What can we do to make the work we are doing more useful?

  • Data integration
    Both the CVA online and the Beazley Archive Database stand in splendid isolation. They do not connect with for instance context information or other finds from the provenance area, with similar iconography on other media, with databases of fabric analysis. The Pelagios project shows that this does not need to be the case. In this interface, all available information (coins, terra cottas, objects from some public collections, literature) is linked to specific locations; in their own words, “its aim is to help introduce Linked Open Data goodness into online resources that refer to places in the historic past”. The original interfaces of the contributing databases are maintained, which offers a somewhat uneven impression, but this may be cured by further application of Open Data principles.
  • Look at the needs of potential users
    The CVA project generates large amounts of data. If these were well represented in a database, they would offer a diversity of information that would make its use on multiple levels possible. Here is where the shortcomings of the CVA online/BADB are most striking. The dating within 50 year brackets is applied unevenly; the broadness of the dating makes it unusable to all but the plainest of purposes, and the uneven application renders it unreliable. The profile drawings do not have a proper place, the provenance, if indicated at all, is very general (the location, not the type of context or e.g. the precise find spot). There is no check on the quality of the scholarship and no possibility of discussion; it is a closed system, not necessarily with the best possible information. The interface is made with the specialist in mind, and also for this group it could be much better and more useful.
    There are a few databases around which are more aware of the needs of a broader audience. The old Southampton Amphora Project for instance facilitates identification of amphora shapes. From the field of numismatics there is the Sylloge Nummorum Graecorum, which allows the user to select in a way that one does not have to be a numismatist to make sense of a coin. A more recent excellent example hails from Vienna: a database of amphora fabrics, FACEM. The user interface shows the advancement of internet technique; the fabrics are presented in a way that the researcher in the apothiki can readily identify the fabric of the sherd the students brought in from the field. We may not have the means to develop an interface that would match FACEM for our material, but we could make the data available in a way that others might construct useful guides.
  • Make it possible to define one’s own queries
    In most databases, the questions you may ask of the material is restricted those you can fit into pre-defined forms. This is understandable and for many applications even useful. Yet, one never knows what (combination of) questions may be asked of the material. The forms should then be as open as the data structure allows, and it would be ideal if the users were given the possibility to make their own queries. If open data standards are properly maintained, it may even be possible to extend queries among a number of datasets. As making queries is quite technical, the feasible way to do this is allowing websites to develop their own interface for specific purposes.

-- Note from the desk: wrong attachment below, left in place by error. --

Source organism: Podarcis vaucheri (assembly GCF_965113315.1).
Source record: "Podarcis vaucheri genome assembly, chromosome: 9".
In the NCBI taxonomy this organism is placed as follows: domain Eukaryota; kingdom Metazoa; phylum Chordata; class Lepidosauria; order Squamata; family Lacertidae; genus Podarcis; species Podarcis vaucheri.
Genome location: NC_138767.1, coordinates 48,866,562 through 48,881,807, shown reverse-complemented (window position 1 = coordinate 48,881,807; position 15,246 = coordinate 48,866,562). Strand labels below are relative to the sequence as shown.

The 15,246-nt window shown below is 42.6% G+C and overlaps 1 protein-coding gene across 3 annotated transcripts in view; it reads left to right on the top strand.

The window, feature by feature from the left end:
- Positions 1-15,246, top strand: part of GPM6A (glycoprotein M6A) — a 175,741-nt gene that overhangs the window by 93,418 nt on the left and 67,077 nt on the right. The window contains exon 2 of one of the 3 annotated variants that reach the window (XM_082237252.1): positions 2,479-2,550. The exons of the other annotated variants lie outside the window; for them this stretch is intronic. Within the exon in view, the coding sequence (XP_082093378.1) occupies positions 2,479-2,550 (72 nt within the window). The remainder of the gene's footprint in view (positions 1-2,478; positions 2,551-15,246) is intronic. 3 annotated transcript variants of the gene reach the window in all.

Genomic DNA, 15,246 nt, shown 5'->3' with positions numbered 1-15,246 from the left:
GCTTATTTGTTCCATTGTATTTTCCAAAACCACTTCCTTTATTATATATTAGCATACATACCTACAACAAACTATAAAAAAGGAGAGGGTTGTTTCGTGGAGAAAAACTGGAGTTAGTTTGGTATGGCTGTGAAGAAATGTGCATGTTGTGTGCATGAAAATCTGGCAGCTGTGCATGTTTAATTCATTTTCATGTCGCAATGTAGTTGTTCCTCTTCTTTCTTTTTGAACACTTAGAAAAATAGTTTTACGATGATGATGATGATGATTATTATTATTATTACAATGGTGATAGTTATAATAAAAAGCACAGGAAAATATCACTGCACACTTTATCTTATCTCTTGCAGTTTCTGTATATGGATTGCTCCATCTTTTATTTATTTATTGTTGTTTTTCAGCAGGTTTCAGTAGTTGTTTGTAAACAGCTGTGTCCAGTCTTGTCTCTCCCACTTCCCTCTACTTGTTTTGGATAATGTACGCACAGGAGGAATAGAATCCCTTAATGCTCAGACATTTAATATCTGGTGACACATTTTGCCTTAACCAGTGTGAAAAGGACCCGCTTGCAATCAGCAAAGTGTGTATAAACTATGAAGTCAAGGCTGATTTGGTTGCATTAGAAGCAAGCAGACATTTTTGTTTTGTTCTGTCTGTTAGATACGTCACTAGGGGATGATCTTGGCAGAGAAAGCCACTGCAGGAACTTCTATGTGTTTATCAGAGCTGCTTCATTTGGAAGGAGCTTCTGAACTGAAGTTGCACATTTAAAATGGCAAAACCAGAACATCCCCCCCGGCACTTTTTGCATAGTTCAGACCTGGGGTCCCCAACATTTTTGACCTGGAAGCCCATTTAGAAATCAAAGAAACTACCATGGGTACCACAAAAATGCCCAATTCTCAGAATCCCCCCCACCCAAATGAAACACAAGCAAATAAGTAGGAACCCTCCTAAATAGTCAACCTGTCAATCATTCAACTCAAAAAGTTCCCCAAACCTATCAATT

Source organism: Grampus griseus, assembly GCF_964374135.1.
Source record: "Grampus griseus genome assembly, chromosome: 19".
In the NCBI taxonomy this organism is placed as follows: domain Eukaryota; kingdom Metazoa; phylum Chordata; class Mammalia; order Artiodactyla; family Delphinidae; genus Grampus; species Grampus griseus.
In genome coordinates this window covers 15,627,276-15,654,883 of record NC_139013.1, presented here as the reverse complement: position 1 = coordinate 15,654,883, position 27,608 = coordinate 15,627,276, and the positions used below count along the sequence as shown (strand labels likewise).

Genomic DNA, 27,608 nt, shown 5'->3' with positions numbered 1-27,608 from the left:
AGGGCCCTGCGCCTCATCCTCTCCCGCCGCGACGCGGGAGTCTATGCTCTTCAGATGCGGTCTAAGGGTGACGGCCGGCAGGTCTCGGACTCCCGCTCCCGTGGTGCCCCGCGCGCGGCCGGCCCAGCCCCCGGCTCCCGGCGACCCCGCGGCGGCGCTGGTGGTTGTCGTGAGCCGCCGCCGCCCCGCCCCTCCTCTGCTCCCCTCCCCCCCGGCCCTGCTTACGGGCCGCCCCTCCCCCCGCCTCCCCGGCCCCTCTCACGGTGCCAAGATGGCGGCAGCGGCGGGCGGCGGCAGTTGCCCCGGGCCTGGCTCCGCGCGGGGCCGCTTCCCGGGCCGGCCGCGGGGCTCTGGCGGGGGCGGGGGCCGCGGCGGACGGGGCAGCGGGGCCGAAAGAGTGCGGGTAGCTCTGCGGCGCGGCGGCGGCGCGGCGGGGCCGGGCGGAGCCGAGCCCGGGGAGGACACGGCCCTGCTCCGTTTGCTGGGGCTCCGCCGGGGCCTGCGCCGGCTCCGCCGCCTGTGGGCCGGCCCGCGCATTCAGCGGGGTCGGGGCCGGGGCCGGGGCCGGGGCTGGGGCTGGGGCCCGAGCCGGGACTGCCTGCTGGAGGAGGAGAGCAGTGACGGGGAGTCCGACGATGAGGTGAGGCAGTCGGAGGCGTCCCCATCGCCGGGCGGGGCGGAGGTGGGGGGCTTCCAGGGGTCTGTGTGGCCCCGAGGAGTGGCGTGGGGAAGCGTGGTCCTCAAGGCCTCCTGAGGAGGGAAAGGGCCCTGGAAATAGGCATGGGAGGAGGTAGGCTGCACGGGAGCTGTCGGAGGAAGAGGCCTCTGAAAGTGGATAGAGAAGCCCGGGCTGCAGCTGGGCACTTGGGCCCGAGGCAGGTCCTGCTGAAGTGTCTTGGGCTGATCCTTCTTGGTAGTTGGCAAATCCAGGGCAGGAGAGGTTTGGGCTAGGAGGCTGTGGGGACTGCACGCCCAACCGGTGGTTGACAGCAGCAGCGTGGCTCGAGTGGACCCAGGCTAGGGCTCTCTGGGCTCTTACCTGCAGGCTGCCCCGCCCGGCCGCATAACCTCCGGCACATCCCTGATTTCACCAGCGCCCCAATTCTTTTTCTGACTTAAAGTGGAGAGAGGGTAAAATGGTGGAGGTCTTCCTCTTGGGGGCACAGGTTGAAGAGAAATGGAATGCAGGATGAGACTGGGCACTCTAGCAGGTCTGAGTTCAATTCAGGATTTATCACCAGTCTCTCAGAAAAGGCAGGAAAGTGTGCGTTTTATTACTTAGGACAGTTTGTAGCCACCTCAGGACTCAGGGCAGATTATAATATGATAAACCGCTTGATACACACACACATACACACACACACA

• Make the images freely available
    Copyright serves to protect the rights of the artists. In our case, the creators of our pots and images have passed away more than 70 years ago (or so we may assume), the term for copyright protection in most countries. Museums do not have copyright on their holdings but on the photographs they make of it; they may choose to relinquish this right and make the images freely available. More and more museums are actually doing this (fig. 1). The Beazley Archive stamps the images with a watermark and strictly prohibits their use (fig. 1) [3]. To avoid these infringements and the disfiguring stamp, one resorts for lectures and lessons to sources like Flickr. This is hardly ever good publicity for the museum, so they are doing the sensible thing in making their own photos available. Vase painting is not a widely popular subject; it can only gain in popularity, and it may broaden the use, when the CVA would make the images freely available. With about 200 volumes sold per project, the loss of revenue will be negligible.
  • Expansion of scholarly reach
    The excellent ‘Beihefte’ of the German and, two years ago, the Austrian CVA committee bring the project beyond the descriptive. They offer reflection on the work done in the series, and particularly the Austrian volume introduces new technologies in the study of Greek vase painting. In so doing, it may even challenge the publishing conventions of the series. The first Austrian Beiheft showcased a number of interesting technologies: CT-scanning, 3d reconstruction, 3d and surface scanning. To these petrography, special photographic techniques to bring out specific features and doubtless many more may be added. The Austrian work is in a separate volume, but it should be integrated with the ‘normal’ data of the object. A database serving as a CVA platform could mean easy integration with all types of data.

Our own work and focus
All the above can be done with the data we normally generate within the framework of the CVA project. I finish this paper by addressing subjects which touch upon the actual work we do and the way we are used to doing it. It entails the development of the CVA project into a CVA platform.